PLC Reports User Manual

13. Archives

For many report types, besides variable values read at the time the report is being created, historical values are required. For instance, a monthly consumption report shows the consumption values of each day of the month. In this example, the daily consumption values are first written into an archive and at the end of the month read from the archive and written into the monthly report.

Archived values are stored into database files on the hard drive. Each value is stored with a corresponding quality code and timestamp. In addition, the database files are protected against falsification by checksums, the so-called “Hash-Codes”.

By means of various calculation functions, it is also possible to compress archived values on-the-fly while writing them into the archive. For example, an hourly average value is calculated by 600 values read every 10 seconds from the PLC. In this case, the archive would contain only one value per hour – namely the calculated average value.

In section “Archives” for each archived value, one archive is defined. Like all definitions, archives are defined in the Excel report definition files. The worksheet for archive definitions is named “Archives”.

To edit and validate archive definitions, a report template must be opened first by clicking “Open Report File” in section “2. Report File”.

Archive definitions can be entered starting from row 6. Row 5 is reserved for the column headers. The header area (row 1-4) is not being interpreted.

13.1. Walk-Through: How to Edit Archive Definitions

  1. Open a report file for editing.
  2. Select the worksheet “Archives” in the Excel report template.
  3. Enter or change the desired archive definitions in Excel.
  4. Navigate to section “5. Archives” in PLC Reports.
  5. Click the button “Load and Check Archives”.
  6. PLC Reports now reads and validates all archives defined in worksheet “Archives”.
  7. Valid archives will be shown in table “Archives”.
  8. If errors occur while loading or validating, corresponding messages will be shown in the message list.
  9. Error-free archive definitions are marked with the icon Icon OK in column “Def”.
  10. Error-prone archive definitions are marked with the icon Warning in column “Def”.
  11. By double clicking an error message, you can directly jump to the error-prone cell in the Excel sheet.
  12. After editing the report template, save and close the workbook using the corresponding commands in the Excel file menu.


13.2. Columns of the Worksheet „Archives“

The worksheet “Archives” contains the following columns:

13.2.1. Column A: Name

This column is used to define a system-wide unique name for the archive. In contrast to variables, archives are identified by a name, not by an index. The reason for this is that values from archives can be read from any report, whereas variables can only be read from archives containing their definition.  However, writing values into archives is only possible within the report containing the archive definition.

For monitoring energy consumption, a weekly, monthly and annual report is created. All three reports show daily values, but the different reports show the values over different periods of time. The weekly report shows 7, the monthly report shows 28-31, the annual report shows 365/366 daily values originated from the same archive.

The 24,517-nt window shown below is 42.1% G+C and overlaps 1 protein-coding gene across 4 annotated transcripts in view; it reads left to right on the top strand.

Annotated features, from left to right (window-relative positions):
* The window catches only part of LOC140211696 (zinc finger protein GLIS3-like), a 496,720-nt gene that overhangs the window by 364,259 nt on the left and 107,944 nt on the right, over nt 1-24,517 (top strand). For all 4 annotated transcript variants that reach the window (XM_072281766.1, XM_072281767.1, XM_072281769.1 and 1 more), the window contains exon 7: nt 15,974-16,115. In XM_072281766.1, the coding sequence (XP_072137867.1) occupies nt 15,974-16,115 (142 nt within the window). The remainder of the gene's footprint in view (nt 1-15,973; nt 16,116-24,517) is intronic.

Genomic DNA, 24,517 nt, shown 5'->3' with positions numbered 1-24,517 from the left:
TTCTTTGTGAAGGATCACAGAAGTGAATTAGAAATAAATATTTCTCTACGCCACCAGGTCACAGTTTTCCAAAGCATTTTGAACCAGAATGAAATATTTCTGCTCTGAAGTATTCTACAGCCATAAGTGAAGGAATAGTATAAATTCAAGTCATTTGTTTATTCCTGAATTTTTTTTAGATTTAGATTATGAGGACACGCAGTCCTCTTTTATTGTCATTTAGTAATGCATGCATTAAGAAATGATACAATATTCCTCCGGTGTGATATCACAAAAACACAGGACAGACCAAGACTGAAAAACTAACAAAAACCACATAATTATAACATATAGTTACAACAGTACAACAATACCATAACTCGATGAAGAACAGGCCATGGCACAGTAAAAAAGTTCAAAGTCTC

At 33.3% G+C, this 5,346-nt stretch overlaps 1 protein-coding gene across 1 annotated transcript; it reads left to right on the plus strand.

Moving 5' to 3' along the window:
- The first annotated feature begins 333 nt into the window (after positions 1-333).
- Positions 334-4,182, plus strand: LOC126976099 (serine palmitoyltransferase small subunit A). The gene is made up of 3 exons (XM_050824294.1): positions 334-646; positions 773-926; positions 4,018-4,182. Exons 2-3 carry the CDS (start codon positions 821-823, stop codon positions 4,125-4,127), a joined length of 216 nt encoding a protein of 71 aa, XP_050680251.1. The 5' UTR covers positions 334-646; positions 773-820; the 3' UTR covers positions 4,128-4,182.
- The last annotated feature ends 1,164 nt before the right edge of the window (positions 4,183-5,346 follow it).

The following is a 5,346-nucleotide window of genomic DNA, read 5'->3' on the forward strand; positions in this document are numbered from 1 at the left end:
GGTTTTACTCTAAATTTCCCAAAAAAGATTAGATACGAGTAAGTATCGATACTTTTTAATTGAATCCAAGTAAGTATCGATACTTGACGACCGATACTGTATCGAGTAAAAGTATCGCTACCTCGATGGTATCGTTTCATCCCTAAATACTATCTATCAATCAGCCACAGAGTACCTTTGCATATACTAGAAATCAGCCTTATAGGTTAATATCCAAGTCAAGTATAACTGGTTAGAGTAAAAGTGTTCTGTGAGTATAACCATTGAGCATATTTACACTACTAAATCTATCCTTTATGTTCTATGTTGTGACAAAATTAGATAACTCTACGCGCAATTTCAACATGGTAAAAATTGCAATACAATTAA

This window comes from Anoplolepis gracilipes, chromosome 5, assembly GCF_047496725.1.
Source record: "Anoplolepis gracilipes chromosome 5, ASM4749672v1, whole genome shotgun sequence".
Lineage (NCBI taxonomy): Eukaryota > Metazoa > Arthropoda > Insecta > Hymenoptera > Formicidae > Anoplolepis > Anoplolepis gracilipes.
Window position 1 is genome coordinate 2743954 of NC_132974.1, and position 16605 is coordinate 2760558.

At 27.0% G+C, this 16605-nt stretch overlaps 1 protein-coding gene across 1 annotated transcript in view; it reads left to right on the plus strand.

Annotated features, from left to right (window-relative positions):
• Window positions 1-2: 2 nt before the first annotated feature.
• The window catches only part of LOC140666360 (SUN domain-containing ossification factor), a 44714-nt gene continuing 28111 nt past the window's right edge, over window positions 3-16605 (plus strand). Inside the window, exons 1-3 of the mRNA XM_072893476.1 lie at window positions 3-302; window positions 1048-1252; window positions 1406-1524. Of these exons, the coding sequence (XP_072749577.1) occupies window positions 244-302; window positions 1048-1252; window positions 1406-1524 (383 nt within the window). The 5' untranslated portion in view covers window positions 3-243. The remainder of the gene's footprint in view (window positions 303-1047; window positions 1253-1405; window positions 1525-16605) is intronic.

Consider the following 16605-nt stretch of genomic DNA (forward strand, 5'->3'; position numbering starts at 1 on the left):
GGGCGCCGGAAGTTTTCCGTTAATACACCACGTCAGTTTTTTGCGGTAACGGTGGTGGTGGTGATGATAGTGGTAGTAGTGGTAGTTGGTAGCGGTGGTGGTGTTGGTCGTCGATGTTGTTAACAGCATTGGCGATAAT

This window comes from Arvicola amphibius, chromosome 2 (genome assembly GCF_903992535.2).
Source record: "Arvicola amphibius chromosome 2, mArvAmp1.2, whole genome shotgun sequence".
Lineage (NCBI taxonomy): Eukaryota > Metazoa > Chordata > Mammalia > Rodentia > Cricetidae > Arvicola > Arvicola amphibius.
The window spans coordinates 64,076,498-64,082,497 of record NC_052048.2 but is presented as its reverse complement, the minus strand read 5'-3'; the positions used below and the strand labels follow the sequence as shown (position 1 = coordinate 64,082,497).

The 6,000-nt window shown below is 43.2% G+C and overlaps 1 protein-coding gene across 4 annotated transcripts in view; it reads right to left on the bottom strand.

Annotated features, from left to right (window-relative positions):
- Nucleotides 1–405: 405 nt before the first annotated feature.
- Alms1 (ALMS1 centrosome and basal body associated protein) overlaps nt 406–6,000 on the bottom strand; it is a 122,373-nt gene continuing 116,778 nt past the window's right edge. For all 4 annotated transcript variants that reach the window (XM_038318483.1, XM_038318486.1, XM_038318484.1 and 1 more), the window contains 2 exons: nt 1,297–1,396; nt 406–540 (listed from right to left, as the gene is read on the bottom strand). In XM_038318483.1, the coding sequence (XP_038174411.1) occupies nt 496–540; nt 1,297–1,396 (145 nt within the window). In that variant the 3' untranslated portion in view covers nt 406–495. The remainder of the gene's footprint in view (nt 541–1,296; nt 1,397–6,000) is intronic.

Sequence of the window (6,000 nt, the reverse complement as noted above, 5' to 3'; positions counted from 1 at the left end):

To read values from archives defined in other report definitions further details can be found in column G “Archive Type”.

In section “Global Settings” the “Archives Path” has been defined. For each defined archive one file will be created in this path. Therefore, archive names must be unique. The same rules for file naming in Windows apply for naming archives.

Use as short as possible but as precise as necessary archive names. This is important especially when working with archives in section “Instructions”.

1.2.2.              Column B: Data Type

This column defines the archives data type. Valid types are:
- Bool
- Byte
- Word
- Int16
- UInt16
- Int32
- UInt32
- Real

13.2.3. Column C: Format

This column defines the format of the value shown in a report and works in the same way as the variable formatting. For example, the number of decimal places of a real-type value can be defined. If the column is blank, PLC Reports does not format the value.

Archived variables are always converted into a decimal numbers. Formatting has no influence on the archive value. The desired format needs to be defined in column “Format” of the archive definition. If the online value of the variable is used parallel to the archiving it, formatting of the variable can be used if the result of the formatting can be converted into a decimal number.

The variable columns “Min”, “Max” and “Multiplier” can be used without limitations when archiving values. Formatting Values by PLC Reports or by Excel

The basic decision whether PLC Reports or Excel should format the values must be made when configuring a report. In general the recommendation is to let Excel format values wherever possible. If PLC Reports is used to format values, all Excel destination cells should be formatted as text. Note that in this case no Excel-based calculations or graphical representations in the form of curves or diagrams can be made in Excel. Possible Formatting Values

Example formatting of the value 1,000,000: Data Type Bool
Type Format Value Result
Yes / No 1=Yes, 0=No Yes / No
True / False 1=True, 0=False True / False
Only Yes 1=Yes Yes
Only No 0=No No
Free 1=My Text 1, 0=My Text 2 My Text 1 / My Text 2 Numbers
Type Format Value Result
Currency {0:c} 1,000,000.00€
Decimal Number {0:d} 1,000,000
Scientific {0:e} 10e+6
Fixed-Point Number {0:f} 1,000,000.0
Generic {0:g} 1,000,000
Thousand Separator {0:n} 1,000,000%
Hexadecimal {0:x4} f4240 Formatting Values Individually
Type Format Value Result
0 Placeholder {0:00.0000} 1,000,000.0000
Number Placeholder {0:(#).##} (1,000,000)
Decimal Point {0:0.0} 1,000,000.0
Thousand Separator {0:0,0} 1,000,000
Integer Multiplier of 1,000 {0:0,.} 1,000
Percent Value {0:0%} 1,000,000%
Exponent Placeholder {0:00e+0} 10e+5

13.2.4. Column D: Unit

In addition to column “Format”, the column “Unit” formats the value and defines its unit. Mind the notes regarding formatting of values in column “Format”.

If a unit is set (for instance to °F), it will be added to the online value when writing values into the report. In this case, the value will be written as text.

If values are to be shown in charts, or Excel based calculations are to be used, the formatting of values must be done in Excel. In this case, the column “Unit” must be left blank.

13.2.5. Column E: Cycle

This column defines the archives storage cycle. According to the value in this column, the archive database provides one memory cell for each storage cycle.